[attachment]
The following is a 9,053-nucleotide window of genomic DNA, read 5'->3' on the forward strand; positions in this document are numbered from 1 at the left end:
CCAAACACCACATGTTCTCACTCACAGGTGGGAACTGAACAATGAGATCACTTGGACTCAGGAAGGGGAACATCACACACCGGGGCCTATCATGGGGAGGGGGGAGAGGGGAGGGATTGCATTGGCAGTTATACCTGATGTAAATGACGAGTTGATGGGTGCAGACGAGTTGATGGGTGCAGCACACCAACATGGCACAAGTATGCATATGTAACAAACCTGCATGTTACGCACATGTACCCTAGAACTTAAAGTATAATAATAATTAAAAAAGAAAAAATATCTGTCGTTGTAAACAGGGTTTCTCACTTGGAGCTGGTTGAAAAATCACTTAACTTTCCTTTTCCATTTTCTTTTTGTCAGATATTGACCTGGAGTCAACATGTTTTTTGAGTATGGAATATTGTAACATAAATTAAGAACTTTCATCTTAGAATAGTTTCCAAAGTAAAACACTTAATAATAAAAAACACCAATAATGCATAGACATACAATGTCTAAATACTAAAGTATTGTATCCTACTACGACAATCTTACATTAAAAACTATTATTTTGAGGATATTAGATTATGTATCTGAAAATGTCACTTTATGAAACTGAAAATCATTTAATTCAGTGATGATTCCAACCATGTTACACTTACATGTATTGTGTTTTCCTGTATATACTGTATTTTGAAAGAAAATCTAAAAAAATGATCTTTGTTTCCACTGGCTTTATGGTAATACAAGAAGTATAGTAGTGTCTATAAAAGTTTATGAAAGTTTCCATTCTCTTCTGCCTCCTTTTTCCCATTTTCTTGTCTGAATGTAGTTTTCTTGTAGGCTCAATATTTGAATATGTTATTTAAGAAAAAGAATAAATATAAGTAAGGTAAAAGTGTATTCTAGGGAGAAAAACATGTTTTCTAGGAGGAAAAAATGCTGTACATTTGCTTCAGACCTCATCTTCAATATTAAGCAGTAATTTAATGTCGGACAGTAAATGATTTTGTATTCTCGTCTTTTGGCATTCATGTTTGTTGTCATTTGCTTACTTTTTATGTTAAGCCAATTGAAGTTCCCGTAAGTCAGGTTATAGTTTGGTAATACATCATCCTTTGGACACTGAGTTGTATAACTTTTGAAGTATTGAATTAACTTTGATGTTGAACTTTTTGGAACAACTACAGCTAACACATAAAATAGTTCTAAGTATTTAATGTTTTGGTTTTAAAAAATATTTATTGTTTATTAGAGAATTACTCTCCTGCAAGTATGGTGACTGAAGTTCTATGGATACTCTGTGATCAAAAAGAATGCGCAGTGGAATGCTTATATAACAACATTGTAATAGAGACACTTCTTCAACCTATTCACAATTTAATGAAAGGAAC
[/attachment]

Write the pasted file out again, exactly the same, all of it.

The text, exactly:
The following is a 9,053-nucleotide window of genomic DNA, read 5'->3' on the forward strand; positions in this document are numbered from 1 at the left end:
CCAAACACCACATGTTCTCACTCACAGGTGGGAACTGAACAATGAGATCACTTGGACTCAGGAAGGGGAACATCACACACCGGGGCCTATCATGGGGAGGGGGGAGAGGGGAGGGATTGCATTGGCAGTTATACCTGATGTAAATGACGAGTTGATGGGTGCAGACGAGTTGATGGGTGCAGCACACCAACATGGCACAAGTATGCATATGTAACAAACCTGCATGTTACGCACATGTACCCTAGAACTTAAAGTATAATAATAATTAAAAAAGAAAAAATATCTGTCGTTGTAAACAGGGTTTCTCACTTGGAGCTGGTTGAAAAATCACTTAACTTTCCTTTTCCATTTTCTTTTTGTCAGATATTGACCTGGAGTCAACATGTTTTTTGAGTATGGAATATTGTAACATAAATTAAGAACTTTCATCTTAGAATAGTTTCCAAAGTAAAACACTTAATAATAAAAAACACCAATAATGCATAGACATACAATGTCTAAATACTAAAGTATTGTATCCTACTACGACAATCTTACATTAAAAACTATTATTTTGAGGATATTAGATTATGTATCTGAAAATGTCACTTTATGAAACTGAAAATCATTTAATTCAGTGATGATTCCAACCATGTTACACTTACATGTATTGTGTTTTCCTGTATATACTGTATTTTGAAAGAAAATCTAAAAAAATGATCTTTGTTTCCACTGGCTTTATGGTAATACAAGAAGTATAGTAGTGTCTATAAAAGTTTATGAAAGTTTCCATTCTCTTCTGCCTCCTTTTTCCCATTTTCTTGTCTGAATGTAGTTTTCTTGTAGGCTCAATATTTGAATATGTTATTTAAGAAAAAGAATAAATATAAGTAAGGTAAAAGTGTATTCTAGGGAGAAAAACATGTTTTCTAGGAGGAAAAAATGCTGTACATTTGCTTCAGACCTCATCTTCAATATTAAGCAGTAATTTAATGTCGGACAGTAAATGATTTTGTATTCTCGTCTTTTGGCATTCATGTTTGTTGTCATTTGCTTACTTTTTATGTTAAGCCAATTGAAGTTCCCGTAAGTCAGGTTATAGTTTGGTAATACATCATCCTTTGGACACTGAGTTGTATAACTTTTGAAGTATTGAATTAACTTTGATGTTGAACTTTTTGGAACAACTACAGCTAACACATAAAATAGTTCTAAGTATTTAATGTTTTGGTTTTAAAAAATATTTATTGTTTATTAGAGAATTACTCTCCTGCAAGTATGGTGACTGAAGTTCTATGGATACTCTGTGATCAAAAAGAATGCGCAGTGGAATGCTTATATAACAACATTGTAATAGAGACACTTCTTCAACCTATTCACAATTTAATGAAAGGAAC